In the Secretariat Commentary on Art. 73 of the 1978 Draft [draft counterpart of CISG Art. 77], 844 it is stated that Art. 77 (together with Arts. 85-88) is one of several articles which states a duty owed by the injured party to the party in breach. 845 However, "even if it is possible to refer to mitigation using such terms as a 'duty' or an 'obligation', the nature of this 'duty' is substantially different from other obligations under the CISG." 846 Because the first sentence of Art. 77 is worded in terms of a duty to mitigate, courts may require such mitigation, and allow a set-off in favor of the breaching party for failure of the non-breaching party to mitigate. The second sentence seems to take the approach that CISG Art. 77 was not intended to place liability on the injured party for failing to avoid damages but is meant to simply precluded an injured party from recovering damages which could have reasonably been avoided. 847 A third interpretation of Art. 77 takes the position that mitigation of loss can become a sword as well as a damages shield -- by drawing on the "general principles" provision of the CISG, Art. 7(2) to create a duty of "loyalty to the other party to the contract". Failure to mitigate damages may be a breach of this duty and result in recoverable damages. 848 It appears that the parameters of the duty to mitigate under Art. 77 are not clear. Presumbly it does not affect the aggrieved party's right to seek specific performance or his right to avoid the contract where a fundamental breach has occurred. Presumably too the greater particularity will have to be supplied in the light of the overall structure of the Convention, the general principles on which it is based (Art. 7), and the duty of good faith. 849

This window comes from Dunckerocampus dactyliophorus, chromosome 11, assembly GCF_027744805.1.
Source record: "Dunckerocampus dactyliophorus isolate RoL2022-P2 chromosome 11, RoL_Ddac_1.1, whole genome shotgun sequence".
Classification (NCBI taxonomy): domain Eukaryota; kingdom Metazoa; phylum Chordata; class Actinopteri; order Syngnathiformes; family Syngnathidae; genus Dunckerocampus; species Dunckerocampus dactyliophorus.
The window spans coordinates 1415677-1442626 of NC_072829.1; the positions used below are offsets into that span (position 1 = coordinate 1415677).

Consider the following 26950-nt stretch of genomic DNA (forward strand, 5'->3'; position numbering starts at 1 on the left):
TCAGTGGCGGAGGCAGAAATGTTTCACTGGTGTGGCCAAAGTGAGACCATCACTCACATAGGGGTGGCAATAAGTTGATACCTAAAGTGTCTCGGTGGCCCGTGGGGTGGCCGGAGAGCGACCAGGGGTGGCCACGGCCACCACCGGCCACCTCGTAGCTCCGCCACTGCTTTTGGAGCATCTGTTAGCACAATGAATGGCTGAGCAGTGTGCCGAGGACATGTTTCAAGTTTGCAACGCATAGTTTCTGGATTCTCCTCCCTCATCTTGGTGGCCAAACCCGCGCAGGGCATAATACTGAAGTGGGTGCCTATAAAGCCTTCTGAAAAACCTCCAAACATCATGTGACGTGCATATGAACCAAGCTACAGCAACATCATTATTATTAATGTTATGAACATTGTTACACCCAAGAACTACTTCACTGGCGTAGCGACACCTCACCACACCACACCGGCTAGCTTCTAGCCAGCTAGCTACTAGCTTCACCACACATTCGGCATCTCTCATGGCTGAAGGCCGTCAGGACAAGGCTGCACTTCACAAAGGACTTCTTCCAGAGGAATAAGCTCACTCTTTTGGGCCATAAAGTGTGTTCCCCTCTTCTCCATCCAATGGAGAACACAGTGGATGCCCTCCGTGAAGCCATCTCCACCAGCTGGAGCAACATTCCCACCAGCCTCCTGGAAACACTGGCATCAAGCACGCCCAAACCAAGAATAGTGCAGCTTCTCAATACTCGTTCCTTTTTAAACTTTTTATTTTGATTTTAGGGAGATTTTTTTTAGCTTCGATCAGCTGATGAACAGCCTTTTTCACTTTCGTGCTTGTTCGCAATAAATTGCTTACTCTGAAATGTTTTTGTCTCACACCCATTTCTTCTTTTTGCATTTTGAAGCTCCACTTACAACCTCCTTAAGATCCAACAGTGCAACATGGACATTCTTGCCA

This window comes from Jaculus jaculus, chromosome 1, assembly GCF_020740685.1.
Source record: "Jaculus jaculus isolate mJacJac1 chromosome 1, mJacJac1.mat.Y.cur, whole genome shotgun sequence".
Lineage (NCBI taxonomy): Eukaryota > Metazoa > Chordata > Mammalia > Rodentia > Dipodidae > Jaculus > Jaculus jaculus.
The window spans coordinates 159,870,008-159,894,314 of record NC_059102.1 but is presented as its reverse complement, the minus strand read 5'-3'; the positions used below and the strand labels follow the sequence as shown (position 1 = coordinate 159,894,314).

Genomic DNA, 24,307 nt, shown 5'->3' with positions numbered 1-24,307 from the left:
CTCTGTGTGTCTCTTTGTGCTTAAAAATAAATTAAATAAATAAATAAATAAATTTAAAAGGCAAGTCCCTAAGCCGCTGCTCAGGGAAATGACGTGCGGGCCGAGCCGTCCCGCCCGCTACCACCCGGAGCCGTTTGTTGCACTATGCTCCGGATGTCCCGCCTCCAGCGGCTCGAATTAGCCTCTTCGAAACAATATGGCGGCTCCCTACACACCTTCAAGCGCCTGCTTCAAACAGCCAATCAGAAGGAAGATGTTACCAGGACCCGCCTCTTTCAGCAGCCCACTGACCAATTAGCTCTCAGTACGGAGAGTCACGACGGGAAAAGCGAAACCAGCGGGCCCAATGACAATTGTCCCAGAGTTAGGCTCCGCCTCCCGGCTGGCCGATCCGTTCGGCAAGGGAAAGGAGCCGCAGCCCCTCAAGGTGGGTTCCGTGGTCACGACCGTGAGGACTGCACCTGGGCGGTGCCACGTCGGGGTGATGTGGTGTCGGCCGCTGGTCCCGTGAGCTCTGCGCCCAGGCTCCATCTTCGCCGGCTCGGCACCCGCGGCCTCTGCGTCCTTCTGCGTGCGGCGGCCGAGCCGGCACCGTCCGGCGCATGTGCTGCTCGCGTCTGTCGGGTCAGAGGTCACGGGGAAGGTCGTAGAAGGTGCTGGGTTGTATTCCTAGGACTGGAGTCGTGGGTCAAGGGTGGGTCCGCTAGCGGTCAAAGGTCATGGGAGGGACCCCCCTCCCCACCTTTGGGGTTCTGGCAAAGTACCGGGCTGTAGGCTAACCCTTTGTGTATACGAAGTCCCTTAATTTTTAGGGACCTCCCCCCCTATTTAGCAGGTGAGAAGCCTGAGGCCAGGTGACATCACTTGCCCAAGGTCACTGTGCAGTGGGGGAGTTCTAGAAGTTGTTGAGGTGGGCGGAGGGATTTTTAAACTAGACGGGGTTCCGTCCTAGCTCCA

Nonetheless, the significance of the deliberations in Art. 77 CISG is of no doubt. This mitigation duty has been adopted under the two Principles. In the UPICC, this principle is reflected in Art. 7.4.8 under the heading "Mitigation of Harm" and has been formulated as: "(1) The non-performing party is not liable for harm suffered by the aggrieved party to the extent that the harm could have been reduced by the latter party's taking reasonable steps. (2) The aggrieved party is entitled to recover any expenses reasonably incurred in attempting to reduce the harm." Indeed, it has been stated that the provision of the UPICC on contribution to harm (supra. 14.4) "must be read together in conjunction with the following article on mitigation of harm (Art. 7.4.8). While the present article [Art. 7.4.7] is concerned with the conduct of the aggrieved party in regard to the cause of the initial harm, Art. 7.4.8 relates to that party's conduct subsequent thereto." 850 The purpose of this article is to avoid the aggrieved party passively sitting back and waiting to be compensated for harm which it could have avoided or reduced. Any harm which the aggrieved party could have avoided by taking reasonable steps will not be compensated. It would be unreasonable from the economic standpoint to permit an increase in harm which could have been reduced by the taking of reasonable steps. 851 And a rule concerning "Reduction of Loss" can also be found in Art. 9:505 of the PECL, which resembles Art. 7.4.8 UPICC: "(1) The non-performing party is not liable for loss suffered by the aggrieved party to the extent that the aggrieved party could have reduced the loss by taking reasonable steps. (2) The aggrieved party is entitled to recover any expenses reasonably incurred in attempting to reduce the loss."